News release

SRA warns against a return to protectionist regulation

The SRA has warned against turning the clock back when considering the future of legal services regulation.

In a speech to the Risk Management Conference 2013 at High Holborn today (Tuesday 3), Executive Director Samantha Barrass said that, in its response to the Ministry of Justice's consultation on legal services regulation, the SRA had set out a range of issues to be addressed in the wider public interest. In contrast, she said, the Law Society had merely "sought primarily to seek to wind the clock back to the previous millennium". Ms Barrass said the issues raised by the society's response were too important to go unanswered. For that reason, she would be meeting the criticisms head on.

"If one looks at the Society's submission to Government, it seeks to justify a major step backwards in the regulation of this market by criticising the SRA. Frankly, this issue is too important to let that go unanswered," she told delegates.

"Our submission addressed the challenges of regulation across the whole sector and market; a market no longer defined by professional titles and one in which the artificial barriers created by those titles are breaking down rapidly. The Law Society's response did not even acknowledge such a market; focusing instead on a narrow, profession-centric, approach to regulation.

"It sought primarily to seek to wind put the clock back to the previous millennium, dismissing Sir David Clementi's review, the Legal Services Act and the major public interest concerns that led to them, as a momentary blip in the historic 'chaps regulating chaps'."

In her final speech, before she takes up a new appointment as Chief Executive of the Financial Services Commission in Gibraltar, Ms Barrass also revealed the huge pressure the SRA has come under from all sides to ignore its duty to regulate in the public interest and be less than thorough in its activities. This includes fast-tracking firm authorisation, easing up on the scrutiny of firms' finances and abolishing the Separate Business Rule.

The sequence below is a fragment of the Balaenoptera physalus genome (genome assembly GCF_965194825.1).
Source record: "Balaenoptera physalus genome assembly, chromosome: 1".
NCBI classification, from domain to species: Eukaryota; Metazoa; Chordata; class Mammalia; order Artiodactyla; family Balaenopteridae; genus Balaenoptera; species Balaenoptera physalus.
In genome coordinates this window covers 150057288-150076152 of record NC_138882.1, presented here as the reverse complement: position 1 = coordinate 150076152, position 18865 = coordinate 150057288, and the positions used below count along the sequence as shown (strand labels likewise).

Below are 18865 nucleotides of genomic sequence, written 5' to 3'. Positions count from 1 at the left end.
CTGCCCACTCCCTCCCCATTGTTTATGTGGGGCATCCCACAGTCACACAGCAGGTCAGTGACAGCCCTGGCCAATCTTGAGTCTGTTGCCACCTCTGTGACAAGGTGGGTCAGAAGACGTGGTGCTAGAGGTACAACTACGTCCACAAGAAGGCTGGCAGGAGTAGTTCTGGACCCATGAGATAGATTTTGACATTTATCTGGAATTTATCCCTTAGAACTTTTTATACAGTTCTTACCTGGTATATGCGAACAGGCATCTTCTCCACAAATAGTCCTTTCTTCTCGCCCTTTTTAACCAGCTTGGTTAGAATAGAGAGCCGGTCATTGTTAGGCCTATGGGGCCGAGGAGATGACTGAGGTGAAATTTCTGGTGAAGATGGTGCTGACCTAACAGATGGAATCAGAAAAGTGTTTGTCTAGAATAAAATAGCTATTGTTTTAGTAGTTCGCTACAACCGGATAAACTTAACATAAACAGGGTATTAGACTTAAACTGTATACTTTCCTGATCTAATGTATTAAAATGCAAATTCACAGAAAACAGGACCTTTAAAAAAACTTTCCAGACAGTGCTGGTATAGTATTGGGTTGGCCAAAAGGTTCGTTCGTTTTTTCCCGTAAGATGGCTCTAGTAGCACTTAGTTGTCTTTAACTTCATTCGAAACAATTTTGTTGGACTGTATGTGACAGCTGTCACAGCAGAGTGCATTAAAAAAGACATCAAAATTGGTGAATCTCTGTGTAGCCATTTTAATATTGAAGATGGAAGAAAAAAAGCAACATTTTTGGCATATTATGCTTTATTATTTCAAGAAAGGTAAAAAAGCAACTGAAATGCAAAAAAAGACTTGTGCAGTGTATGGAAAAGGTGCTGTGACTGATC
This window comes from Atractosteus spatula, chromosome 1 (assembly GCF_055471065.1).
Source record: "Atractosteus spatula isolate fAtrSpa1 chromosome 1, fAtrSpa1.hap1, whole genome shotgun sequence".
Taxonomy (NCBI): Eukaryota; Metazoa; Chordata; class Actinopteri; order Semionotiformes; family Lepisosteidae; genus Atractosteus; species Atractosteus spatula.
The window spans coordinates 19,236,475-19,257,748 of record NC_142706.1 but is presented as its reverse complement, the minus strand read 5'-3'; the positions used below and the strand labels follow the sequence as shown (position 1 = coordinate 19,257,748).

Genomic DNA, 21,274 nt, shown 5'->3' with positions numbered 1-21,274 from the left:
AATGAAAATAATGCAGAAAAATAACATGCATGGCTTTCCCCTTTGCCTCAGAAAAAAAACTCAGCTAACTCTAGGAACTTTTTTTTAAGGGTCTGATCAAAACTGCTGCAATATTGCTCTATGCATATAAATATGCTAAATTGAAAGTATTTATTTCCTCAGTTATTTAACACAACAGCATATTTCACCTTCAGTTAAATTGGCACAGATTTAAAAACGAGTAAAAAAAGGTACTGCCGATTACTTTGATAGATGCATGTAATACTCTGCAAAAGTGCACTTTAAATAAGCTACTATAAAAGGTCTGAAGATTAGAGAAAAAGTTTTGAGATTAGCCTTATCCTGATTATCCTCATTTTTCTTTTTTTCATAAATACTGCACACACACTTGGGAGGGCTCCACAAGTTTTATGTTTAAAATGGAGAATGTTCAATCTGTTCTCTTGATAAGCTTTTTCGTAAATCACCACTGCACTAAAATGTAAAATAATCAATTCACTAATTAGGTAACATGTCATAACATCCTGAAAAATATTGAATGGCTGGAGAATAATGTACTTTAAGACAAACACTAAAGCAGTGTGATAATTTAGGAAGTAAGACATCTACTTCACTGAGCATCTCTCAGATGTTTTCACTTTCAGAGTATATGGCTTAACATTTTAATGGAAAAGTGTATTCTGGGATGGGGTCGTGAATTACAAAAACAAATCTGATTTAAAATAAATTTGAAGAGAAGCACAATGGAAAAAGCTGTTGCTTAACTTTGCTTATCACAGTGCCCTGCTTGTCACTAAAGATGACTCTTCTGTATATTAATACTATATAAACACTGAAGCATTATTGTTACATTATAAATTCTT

She said: "Perhaps the biggest challenge that we've had to face, which comes with the territory of any senior regulator, is the significant pressure to take short cuts that aren't in the public interest, to achieve short term goals. On more occasions than I would like to remember, we've had to hold our nerve, maintain a firm focus on the public interest and not succumb to short term pressures which would have been all too easy, and sometimes quite tempting."

Ms Barrass reflected on her four years an executive director and the work undertaken by the SRA during that time to transform the authority into a modern, risk-based regulator.

"I'm proud that the SRA has largely delivered this change", she said, highlighting the launch of OFR, licensing of ABSs, development of new education and training proposals and work undertaken to reduce unnecessary bureaucracy, as the key milestones. She also paid tribute to SRA staff, whom she described as spending "most of their time clearing up messes that no-one would argue don't need clearing up".

"As I go back to become simply a consumer of legal services, it will be with confidence in the protection provided by the work of SRA staff, and as a consumer of legal services, I would like to thank them for everything they do," she added.

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